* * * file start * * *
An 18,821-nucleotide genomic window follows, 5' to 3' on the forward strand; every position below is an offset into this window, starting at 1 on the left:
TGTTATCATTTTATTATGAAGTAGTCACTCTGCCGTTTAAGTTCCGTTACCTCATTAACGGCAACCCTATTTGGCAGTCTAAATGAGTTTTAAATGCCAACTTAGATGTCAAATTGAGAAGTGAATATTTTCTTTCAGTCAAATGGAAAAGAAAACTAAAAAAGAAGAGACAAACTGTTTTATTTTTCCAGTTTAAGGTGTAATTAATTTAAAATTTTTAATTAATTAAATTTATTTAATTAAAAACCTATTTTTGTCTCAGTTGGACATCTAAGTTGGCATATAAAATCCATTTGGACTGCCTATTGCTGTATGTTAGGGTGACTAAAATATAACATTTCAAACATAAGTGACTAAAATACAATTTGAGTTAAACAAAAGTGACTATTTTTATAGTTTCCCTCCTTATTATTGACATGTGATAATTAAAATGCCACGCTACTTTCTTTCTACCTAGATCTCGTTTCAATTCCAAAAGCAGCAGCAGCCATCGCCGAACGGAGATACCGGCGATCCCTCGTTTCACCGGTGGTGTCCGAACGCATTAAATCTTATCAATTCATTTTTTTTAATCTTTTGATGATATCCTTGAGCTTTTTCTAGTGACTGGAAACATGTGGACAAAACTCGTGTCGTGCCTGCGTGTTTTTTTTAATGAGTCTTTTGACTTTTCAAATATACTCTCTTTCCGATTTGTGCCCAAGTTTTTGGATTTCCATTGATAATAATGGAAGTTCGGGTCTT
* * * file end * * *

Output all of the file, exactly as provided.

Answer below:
An 18,821-nucleotide genomic window follows, 5' to 3' on the forward strand; every position below is an offset into this window, starting at 1 on the left:
TGTTATCATTTTATTATGAAGTAGTCACTCTGCCGTTTAAGTTCCGTTACCTCATTAACGGCAACCCTATTTGGCAGTCTAAATGAGTTTTAAATGCCAACTTAGATGTCAAATTGAGAAGTGAATATTTTCTTTCAGTCAAATGGAAAAGAAAACTAAAAAAGAAGAGACAAACTGTTTTATTTTTCCAGTTTAAGGTGTAATTAATTTAAAATTTTTAATTAATTAAATTTATTTAATTAAAAACCTATTTTTGTCTCAGTTGGACATCTAAGTTGGCATATAAAATCCATTTGGACTGCCTATTGCTGTATGTTAGGGTGACTAAAATATAACATTTCAAACATAAGTGACTAAAATACAATTTGAGTTAAACAAAAGTGACTATTTTTATAGTTTCCCTCCTTATTATTGACATGTGATAATTAAAATGCCACGCTACTTTCTTTCTACCTAGATCTCGTTTCAATTCCAAAAGCAGCAGCAGCCATCGCCGAACGGAGATACCGGCGATCCCTCGTTTCACCGGTGGTGTCCGAACGCATTAAATCTTATCAATTCATTTTTTTTAATCTTTTGATGATATCCTTGAGCTTTTTCTAGTGACTGGAAACATGTGGACAAAACTCGTGTCGTGCCTGCGTGTTTTTTTTAATGAGTCTTTTGACTTTTCAAATATACTCTCTTTCCGATTTGTGCCCAAGTTTTTGGATTTCCATTGATAATAATGGAAGTTCGGGTCTT